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Spring Compression? (Mastering Physics Problem 10.69)

  1. Dec 2, 2006 #1
    Spring Compression??? (Mastering Physics Problem 10.69)

    1. A 21.0 kg box slides 4.0 m down the frictionless ramp shown in the figure, then collides with a spring whose spring constant is 130 N/m.

    2. 1. What is the maximum compression of the spring? (in meters)

    3. I have attempted to determine the max compression of the spring by finding the Potential energy of the block [Ug=mgh]. Then using the potenital energy of the block [Ug = Us] (potential energy of the srping) to find the distance the spring compresses [Us=(1/2)k(∆s)^2]. I messed up on my calculations and found 3.3 meters was close. I found that by calculating Ug=(21kg)(9.8m/s^2)(cos(30))...the height should be sin(30) so I don't know how I got close. Any suggestions?
  2. jcsd
  3. Dec 2, 2006 #2


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    You could also define the 'zero level' of potential energy at the point at which the spring is compressed by an amount ∆. Further on, use energy conservation from the initial point to that point and you should get a quadratic equation which you can solve for ∆. (The potential energy of the block is completely transformed into the potential energy of the compressed string.)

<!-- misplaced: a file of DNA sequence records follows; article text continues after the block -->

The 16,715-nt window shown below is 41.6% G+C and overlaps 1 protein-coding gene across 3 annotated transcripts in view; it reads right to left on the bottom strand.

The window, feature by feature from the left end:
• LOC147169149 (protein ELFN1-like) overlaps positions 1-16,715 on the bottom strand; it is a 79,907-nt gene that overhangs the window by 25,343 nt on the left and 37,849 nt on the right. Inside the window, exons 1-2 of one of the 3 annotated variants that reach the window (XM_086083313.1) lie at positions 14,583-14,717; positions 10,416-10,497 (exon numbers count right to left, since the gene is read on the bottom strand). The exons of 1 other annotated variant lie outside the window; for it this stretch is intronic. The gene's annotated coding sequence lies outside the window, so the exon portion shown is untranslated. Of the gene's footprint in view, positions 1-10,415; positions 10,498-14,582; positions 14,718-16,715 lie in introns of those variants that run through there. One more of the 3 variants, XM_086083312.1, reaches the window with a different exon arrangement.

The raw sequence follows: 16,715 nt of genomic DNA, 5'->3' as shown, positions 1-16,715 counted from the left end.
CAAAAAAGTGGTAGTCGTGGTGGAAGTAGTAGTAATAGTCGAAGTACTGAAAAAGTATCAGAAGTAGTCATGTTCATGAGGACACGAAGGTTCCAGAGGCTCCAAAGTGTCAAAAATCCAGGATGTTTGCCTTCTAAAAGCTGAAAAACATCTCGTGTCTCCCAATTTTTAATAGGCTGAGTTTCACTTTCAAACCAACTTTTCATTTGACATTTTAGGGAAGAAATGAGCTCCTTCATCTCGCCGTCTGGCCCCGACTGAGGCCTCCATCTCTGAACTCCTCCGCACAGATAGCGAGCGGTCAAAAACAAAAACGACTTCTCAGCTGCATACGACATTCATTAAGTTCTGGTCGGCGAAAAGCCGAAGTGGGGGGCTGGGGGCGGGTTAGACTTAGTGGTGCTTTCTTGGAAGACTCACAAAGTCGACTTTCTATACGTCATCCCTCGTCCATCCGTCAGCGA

4. Dec 3, 2006 #3
    so I got that the compression of the spring will be around 3.3 meters. So we add the ∆s from [Us=(1/2)k(∆s)^2] using Ug=(21kg)(9.8m/s^2)(cos(30)) for the Ug of the block and then the ∆s for the block sitting on the spring U=(21kg)(9.8)(cos(30)). My answer is still a little off (by like 0.1). Any idea's?
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